Viewed through Israeli eyes, I said, the neighborhood looked quite disturbing. Lebanon is ruled by Hizbullah – an Iranian proxy, and Gaza is controlled by Hamas – an offshoot of the Muslim Brotherhood. The West Bank could easily fall into Hamas hands as well. Egypt could easily be taken over by the Muslim Brotherhood. If the Syrian revolution is successful it, too, could be taken over by the Muslim Brotherhood, as could Jordan, if the Hashemite regime is overthrown. In addition, from the Israeli perspective Turkey is on its way to becoming a radical Islamic state. A scary picture indeed.

THE NARGILA boy in the coffee shop in Zamalek asked me where I was from. “Falestin,” I said. “Very good,” he replied, “we love Palestine … I will kill all of the Israelis for you!” I asked him why he hated Israelis so much. Did he know any Israelis, I asked? No, and he didn’t want to, he replied. He hated the Israelis, he said, because they killed Palestinians and took their land, and because now they were also killing Egyptians. I asked him what he would think if Israel ended the occupation and made peace with a Palestinian state. After a brief pause, he said, “if they make real peace and free the Palestinians and let them have a state, we will have nothing against Israel, ahalan w’sahalan (welcome).”

This young man, educated on the street, and by Al Jazeera, probably knows almost nothing about the conflict, but his views reflect those of millions of Arabs all over the region, and millions of Turks as well. People across this region are willing to accept an Israel that lives in peace with its Arab neighbors. Israel is hated in the Arab and Muslim world not, as many Israelis believe, simply because they deny our right to exist. If Israel would only understand that its relations with the Palestinians determine the level of its acceptance in the region perhaps we would be at a very different place today.

People in the MECA meeting said that the 2002 Arab Peace Initiative was still on the table and serves as the basis for Israel to be a welcome member throughout the region.

All of the Egyptians that I have spoken with condemned the attack against the Israeli embassy. The story on the street and among the youth leaders of the revolution is that the leaders of the mobs that torched the Ministry of Interior, the headquarters of the el-Ghad party and the Israeli embassy have been identified as members of the hated former internal security forces. They say that these people are actively working to undermine the revolution and to show that post-Mubarak Egypt is a lawless society where all security has broken down. They hope to hijack the revolution and to bring back the old regime.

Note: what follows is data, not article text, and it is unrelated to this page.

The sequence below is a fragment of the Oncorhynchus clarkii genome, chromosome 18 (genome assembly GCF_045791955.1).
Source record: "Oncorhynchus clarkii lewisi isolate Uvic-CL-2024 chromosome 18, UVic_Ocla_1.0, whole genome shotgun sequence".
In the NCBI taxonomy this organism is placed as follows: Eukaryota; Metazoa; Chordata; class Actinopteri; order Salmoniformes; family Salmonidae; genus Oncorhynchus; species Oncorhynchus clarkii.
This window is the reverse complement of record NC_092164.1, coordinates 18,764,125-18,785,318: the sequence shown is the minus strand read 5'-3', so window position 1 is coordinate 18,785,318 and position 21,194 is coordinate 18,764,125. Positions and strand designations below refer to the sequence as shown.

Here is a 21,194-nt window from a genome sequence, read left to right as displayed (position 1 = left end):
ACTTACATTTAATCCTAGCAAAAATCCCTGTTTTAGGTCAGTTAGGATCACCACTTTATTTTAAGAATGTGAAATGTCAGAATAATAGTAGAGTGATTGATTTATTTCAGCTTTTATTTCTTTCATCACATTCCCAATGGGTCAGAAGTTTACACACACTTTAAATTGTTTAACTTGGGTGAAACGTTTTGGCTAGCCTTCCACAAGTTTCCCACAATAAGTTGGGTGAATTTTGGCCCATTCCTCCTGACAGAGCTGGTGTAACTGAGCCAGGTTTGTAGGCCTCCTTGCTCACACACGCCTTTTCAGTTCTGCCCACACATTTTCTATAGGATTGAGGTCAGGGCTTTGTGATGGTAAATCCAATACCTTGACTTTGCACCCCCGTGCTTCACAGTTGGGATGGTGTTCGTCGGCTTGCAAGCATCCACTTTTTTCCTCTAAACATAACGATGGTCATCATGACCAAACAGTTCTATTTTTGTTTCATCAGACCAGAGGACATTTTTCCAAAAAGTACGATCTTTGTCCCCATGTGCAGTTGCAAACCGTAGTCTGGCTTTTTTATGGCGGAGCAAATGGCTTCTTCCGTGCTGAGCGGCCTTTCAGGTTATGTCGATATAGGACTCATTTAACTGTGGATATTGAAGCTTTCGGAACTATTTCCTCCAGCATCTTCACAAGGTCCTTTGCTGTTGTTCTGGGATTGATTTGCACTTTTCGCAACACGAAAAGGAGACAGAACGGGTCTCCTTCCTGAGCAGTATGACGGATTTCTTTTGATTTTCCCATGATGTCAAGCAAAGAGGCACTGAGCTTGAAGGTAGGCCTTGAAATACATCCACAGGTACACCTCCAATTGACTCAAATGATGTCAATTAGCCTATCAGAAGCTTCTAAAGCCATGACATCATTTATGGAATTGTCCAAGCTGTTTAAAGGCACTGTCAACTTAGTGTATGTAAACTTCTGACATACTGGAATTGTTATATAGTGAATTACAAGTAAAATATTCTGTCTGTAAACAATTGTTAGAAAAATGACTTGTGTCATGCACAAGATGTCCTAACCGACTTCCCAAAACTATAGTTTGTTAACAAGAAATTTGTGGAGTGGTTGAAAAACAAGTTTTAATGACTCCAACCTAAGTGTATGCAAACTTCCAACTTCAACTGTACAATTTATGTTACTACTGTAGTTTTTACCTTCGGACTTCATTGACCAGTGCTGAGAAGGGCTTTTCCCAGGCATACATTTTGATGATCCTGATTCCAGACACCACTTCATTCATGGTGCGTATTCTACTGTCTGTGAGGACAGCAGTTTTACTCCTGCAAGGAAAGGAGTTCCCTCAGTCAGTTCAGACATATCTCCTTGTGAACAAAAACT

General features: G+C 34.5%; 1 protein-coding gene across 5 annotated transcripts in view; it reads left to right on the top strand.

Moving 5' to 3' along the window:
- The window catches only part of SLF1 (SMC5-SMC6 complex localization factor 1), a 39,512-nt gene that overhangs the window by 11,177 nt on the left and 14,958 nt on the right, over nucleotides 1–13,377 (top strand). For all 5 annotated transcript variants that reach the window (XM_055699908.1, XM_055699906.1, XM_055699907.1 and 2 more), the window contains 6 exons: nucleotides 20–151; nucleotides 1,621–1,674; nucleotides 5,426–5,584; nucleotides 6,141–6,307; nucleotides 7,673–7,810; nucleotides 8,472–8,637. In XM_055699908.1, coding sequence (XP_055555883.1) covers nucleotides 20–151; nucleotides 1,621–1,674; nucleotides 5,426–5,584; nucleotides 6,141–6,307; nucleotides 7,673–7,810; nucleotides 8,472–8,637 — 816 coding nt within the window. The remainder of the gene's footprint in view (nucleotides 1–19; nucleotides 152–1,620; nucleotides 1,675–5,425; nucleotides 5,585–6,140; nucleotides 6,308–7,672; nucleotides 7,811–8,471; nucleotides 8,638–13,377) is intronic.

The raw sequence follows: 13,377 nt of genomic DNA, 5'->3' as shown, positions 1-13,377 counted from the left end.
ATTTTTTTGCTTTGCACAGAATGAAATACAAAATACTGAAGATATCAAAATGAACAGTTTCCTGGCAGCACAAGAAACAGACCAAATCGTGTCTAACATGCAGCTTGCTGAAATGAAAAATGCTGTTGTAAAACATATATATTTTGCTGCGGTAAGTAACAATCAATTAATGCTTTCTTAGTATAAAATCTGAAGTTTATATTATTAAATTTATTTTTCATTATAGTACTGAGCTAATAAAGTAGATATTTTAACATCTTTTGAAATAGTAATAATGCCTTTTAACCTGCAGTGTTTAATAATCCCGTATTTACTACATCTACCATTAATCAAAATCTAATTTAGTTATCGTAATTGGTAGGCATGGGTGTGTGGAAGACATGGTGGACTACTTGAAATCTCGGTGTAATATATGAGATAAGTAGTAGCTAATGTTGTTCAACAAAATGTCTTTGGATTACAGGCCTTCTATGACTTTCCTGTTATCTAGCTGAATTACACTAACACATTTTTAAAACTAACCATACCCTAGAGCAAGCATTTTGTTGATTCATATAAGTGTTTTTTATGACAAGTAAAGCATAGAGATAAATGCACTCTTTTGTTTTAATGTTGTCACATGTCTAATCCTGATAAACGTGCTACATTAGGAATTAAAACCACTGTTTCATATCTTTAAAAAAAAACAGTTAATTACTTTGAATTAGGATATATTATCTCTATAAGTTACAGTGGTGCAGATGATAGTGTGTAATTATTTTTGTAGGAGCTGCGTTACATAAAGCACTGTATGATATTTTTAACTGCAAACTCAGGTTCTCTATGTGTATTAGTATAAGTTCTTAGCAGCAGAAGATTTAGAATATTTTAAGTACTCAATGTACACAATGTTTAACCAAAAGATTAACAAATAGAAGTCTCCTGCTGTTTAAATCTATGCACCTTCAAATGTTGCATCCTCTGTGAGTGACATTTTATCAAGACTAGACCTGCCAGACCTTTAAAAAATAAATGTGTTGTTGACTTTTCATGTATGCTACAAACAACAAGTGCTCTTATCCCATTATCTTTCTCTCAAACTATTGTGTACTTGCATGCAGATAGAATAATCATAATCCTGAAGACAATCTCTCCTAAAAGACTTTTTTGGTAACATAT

My first impulse was to dismiss this claim as just another Arab conspiracy theory, but after talking to some serious analysts and experts I changed my mind. It seems there is a very real possibility that these attacks were in fact carried out by anti-revolutionary “agents provocateurs.”

From my admittedly non-scientific reading of the Cairo street “map,” the Egyptian masses do not support the attack against the Israeli embassy. They do not support warm peace with Israel or forms of normalization because in their view Israel has not implemented the second chapter of the Israeli-Egyptian peace treaty of Camp David – ending the occupation, but they do understand and support the strategic importance of the peace for Egypt. Egyptians do not want to go to war against Israel.
I HAVE also been in Turkey more than 100 times, for joint Israeli-Arab meetings, mainly during the years of the second intifada when it was almost impossible to meet locally. I have met Turkish President Abdullah Gul and hosted him in Jerusalem when he was foreign minister.

I know the current foreign minister Mr. Ahmet Davutoglu, from when he was an advisor to the party leader. We have remained in contact over the past years via email. The AKP in Turkey is not a radical Islamic party, nor are its leaders radical Muslims. The root cause of the free-fall of Israel/Turkey relations is the same as that of the Arab street’s hatred of Israel: the continuation and entrenching of the Israeli occupation, when there is a moderate – as understood by most of the world – Palestinian leadership willing to make peace with Israel.

Notwithstanding the fact that we are not solely responsible for the lack of peace, we have clearly not done enough to strive for real peace. The current events in Cairo and Ankara should be our wake-up call. Most of our leaders will respond by calling for higher walls, when what we really need are stronger bridges. An Israel reaching out to the Palestinians and willing to make peace with them – not an imaginary peace with a Palestinian state floating in the air, but one based on the 1967 borders – will find a welcoming neighborhood in Benghazi, Baghdad, Beirut, Amman, Cairo, Ankara, Ramallah and even in Gaza.

Gershon Baskin is the founder and co-director of IPCRI, the Israel Palestine Center for Research and Information, he hosts a weekly radio show in Hebrew on All for Peace radio, and a voluntary columnist for The Jerusalem Post.